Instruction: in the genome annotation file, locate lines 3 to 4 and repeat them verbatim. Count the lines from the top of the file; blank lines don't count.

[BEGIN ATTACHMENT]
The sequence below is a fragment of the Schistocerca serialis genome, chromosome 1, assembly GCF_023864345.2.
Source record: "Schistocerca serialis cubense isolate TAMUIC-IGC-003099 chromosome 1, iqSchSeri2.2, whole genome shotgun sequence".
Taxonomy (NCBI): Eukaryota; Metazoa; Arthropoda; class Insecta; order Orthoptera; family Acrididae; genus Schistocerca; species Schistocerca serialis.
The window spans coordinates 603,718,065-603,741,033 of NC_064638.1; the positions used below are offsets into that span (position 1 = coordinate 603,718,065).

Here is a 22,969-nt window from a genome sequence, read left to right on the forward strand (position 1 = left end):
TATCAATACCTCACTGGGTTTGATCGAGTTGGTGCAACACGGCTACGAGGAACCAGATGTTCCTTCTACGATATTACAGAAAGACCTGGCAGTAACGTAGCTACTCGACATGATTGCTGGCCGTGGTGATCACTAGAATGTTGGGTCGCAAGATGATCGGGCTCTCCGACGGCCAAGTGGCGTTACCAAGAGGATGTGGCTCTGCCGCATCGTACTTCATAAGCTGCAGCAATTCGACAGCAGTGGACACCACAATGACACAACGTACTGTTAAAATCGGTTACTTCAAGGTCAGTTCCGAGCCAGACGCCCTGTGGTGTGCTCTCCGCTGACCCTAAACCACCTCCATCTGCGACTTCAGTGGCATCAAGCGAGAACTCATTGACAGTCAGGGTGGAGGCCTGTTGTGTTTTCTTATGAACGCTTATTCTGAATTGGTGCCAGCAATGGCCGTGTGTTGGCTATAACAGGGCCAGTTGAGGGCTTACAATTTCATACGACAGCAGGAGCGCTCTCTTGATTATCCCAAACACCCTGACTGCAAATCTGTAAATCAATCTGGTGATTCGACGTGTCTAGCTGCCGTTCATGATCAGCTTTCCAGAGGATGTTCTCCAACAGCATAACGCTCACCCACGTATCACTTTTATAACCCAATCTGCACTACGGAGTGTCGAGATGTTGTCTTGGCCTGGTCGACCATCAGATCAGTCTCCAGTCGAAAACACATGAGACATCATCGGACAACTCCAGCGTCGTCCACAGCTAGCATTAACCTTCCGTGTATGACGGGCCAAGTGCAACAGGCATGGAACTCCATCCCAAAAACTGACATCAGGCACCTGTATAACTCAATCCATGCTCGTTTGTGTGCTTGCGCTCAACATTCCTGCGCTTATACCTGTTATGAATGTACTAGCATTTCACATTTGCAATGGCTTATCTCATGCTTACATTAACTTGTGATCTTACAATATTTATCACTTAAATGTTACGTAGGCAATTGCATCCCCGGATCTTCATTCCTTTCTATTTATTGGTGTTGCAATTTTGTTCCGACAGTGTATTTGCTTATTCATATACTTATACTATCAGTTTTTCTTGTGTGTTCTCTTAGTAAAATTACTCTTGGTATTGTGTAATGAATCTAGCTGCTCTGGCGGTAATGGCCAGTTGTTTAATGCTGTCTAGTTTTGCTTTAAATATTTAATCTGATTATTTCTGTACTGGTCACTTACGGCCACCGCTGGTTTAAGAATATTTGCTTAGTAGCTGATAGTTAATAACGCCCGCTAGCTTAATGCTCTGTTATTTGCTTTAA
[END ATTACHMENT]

Taxonomy (NCBI): Eukaryota; Metazoa; Arthropoda; class Insecta; order Orthoptera; family Acrididae; genus Schistocerca; species Schistocerca serialis.
The window spans coordinates 603,718,065-603,741,033 of NC_064638.1; the positions used below are offsets into that span (position 1 = coordinate 603,718,065).